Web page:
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The Unparalleled Versatility Of Chicken Part 3

Updated on May 31, 2010

To make a better chicken with just a little more effort, use the turning method. Start an untrussed chicken on one side (wing down) and roast 20 minutes at 375 degrees F. Turn it to the other side; roast another 20 minutes. Then turn the bird breast-up and roast until done. You'll have an evenly browned bird, with light and dark meat perfectly cooked.

The easiest way to prepare a chicken for roasting is simply to take it out of its wrapping, remove giblets, rinse it, pat it dry, and put it on a roasting rack. You can improve it by rubbing the skin with salt, pepper, and butter or oil. A halved onion or lemon in the cavity will also enhance flavor. Or, if you're more adventurous, try brining (soaking the chicken in a cold saltwater bath).

Whatever prep you do, and whatever roasting method you choose, you'll be fine if you remember the Golden Rule of Chicken - Don't overcook or undercook it.

Easy, Perfect Chicken

The good news: There's an easy way to get perfect chicken. The bad news: It requires a special piece of equipment.

You may have a clay pot, but it's probably gathering dust on the top shelf of a closet somewhere, in close company with the fondue pot and electric knife. If you do, get it down and dust it off. If you don't, a Dutch oven makes a passable substitute.

First, soak the clay pot in water for 10 to 15 minutes (to prevent cracking). Rub some salt and pepper, and maybe the dried herb of your choice, over the chicken and put it in the pot. Surround it with vegetables - carrots, potatoes, mushrooms, onions, sweet potatoes, parsnips. If you like, add a cup of wine or beer. Put the pot in a cold oven (again, to keep it from cracking), and set the oven to 450 degrees F. A three-pound chicken will be done in about an hour and a quarter.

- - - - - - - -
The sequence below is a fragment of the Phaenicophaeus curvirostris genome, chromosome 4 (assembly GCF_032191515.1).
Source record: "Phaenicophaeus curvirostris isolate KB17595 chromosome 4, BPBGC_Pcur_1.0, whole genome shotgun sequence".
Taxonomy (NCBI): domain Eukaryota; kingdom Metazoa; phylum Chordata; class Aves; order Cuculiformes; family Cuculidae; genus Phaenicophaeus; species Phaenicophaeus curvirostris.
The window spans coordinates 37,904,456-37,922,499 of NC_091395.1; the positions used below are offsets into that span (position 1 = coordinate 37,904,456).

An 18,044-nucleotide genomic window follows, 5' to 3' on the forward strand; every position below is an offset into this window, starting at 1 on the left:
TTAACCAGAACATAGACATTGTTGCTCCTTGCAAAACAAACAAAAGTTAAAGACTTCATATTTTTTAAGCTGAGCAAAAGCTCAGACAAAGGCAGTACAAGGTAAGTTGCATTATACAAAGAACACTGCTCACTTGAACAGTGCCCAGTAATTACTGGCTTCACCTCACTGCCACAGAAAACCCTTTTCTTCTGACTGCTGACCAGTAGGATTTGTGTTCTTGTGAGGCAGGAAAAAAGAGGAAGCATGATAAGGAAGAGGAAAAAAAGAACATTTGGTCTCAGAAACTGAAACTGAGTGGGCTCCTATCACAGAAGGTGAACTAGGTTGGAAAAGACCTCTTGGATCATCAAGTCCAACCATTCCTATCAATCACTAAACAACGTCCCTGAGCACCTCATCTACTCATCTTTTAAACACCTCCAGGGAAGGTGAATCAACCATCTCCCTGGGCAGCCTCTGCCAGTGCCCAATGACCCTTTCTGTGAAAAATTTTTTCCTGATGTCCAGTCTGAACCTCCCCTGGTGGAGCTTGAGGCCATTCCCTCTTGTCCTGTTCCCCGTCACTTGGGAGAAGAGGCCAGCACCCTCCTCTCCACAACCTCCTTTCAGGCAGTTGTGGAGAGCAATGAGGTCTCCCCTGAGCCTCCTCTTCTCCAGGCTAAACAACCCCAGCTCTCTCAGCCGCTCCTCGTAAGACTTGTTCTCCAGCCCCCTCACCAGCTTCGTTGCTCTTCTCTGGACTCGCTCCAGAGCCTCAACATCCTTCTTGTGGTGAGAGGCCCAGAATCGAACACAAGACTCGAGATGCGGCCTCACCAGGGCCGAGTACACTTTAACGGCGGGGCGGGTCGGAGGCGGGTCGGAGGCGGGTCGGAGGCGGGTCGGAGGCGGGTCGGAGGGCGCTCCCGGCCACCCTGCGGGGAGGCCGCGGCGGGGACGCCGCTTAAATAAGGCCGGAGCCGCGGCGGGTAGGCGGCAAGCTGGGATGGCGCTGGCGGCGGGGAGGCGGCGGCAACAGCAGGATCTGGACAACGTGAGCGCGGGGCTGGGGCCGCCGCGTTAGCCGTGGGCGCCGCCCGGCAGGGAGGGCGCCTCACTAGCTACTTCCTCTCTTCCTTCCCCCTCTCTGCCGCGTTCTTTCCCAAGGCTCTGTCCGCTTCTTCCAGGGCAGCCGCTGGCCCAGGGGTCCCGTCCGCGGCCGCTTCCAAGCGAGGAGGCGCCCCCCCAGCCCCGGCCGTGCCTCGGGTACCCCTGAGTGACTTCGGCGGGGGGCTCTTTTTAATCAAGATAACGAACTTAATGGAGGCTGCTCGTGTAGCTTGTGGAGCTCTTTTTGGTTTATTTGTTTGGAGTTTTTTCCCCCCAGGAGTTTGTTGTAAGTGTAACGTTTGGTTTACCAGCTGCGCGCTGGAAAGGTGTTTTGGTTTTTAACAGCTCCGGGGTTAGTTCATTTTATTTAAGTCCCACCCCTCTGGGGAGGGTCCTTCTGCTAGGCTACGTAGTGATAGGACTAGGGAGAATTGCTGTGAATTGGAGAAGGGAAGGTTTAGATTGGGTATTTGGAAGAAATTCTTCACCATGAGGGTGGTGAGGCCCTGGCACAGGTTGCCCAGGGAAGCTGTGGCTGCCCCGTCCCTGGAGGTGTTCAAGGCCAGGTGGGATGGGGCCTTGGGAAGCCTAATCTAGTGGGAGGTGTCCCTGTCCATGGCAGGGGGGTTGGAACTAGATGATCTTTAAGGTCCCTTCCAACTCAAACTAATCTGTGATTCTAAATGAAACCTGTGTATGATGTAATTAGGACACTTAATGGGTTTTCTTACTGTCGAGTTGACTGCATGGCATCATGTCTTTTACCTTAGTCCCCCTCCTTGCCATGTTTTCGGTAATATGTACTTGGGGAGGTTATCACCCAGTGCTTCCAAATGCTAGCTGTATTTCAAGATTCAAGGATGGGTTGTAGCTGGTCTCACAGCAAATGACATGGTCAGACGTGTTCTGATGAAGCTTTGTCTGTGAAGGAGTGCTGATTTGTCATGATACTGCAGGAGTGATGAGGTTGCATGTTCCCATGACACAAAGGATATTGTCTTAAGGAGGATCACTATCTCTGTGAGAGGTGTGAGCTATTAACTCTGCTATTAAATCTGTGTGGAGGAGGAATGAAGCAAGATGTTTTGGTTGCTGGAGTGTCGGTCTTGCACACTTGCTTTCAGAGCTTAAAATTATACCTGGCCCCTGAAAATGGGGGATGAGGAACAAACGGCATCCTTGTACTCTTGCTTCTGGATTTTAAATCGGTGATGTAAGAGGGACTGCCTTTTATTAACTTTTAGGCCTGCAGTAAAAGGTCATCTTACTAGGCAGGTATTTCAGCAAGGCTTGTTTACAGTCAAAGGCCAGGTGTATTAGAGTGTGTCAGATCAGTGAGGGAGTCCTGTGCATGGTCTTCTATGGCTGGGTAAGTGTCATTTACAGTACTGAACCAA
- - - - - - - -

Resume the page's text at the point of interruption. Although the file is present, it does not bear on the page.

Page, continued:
If you're using a Dutch oven, there's no need to start with a cold oven. Simply put the chicken and vegetables in the pot, and put the pot in the oven with the lid slightly ajar so steam can escape (in the clay pot, it escapes through the pores).

The clay pot method has one disadvantage: You don't get the perfect, brown, crispy skin of a traditional roast chicken. If that's important to you, either for aesthetic reasons or because you're one of the seven people in the country who still eat chicken skin, then you may prefer traditional roasting. The clay pot does, however, have several advantages that may outweigh the bronzed skin of the roast-and-turn method. For starters, it's a one-step process. It's also clean - no mess in the oven. And it comes with its own side dish of roasted vegetables. The biggest advantage, though, is that the liquid that accumulates in the pot keeps the chicken from drying out, even if you leave it in the oven for just a little too long.

In short, you get everything - a little leeway in cooking, a side dish, and a perfect chicken. It just doesn't get much better than that.

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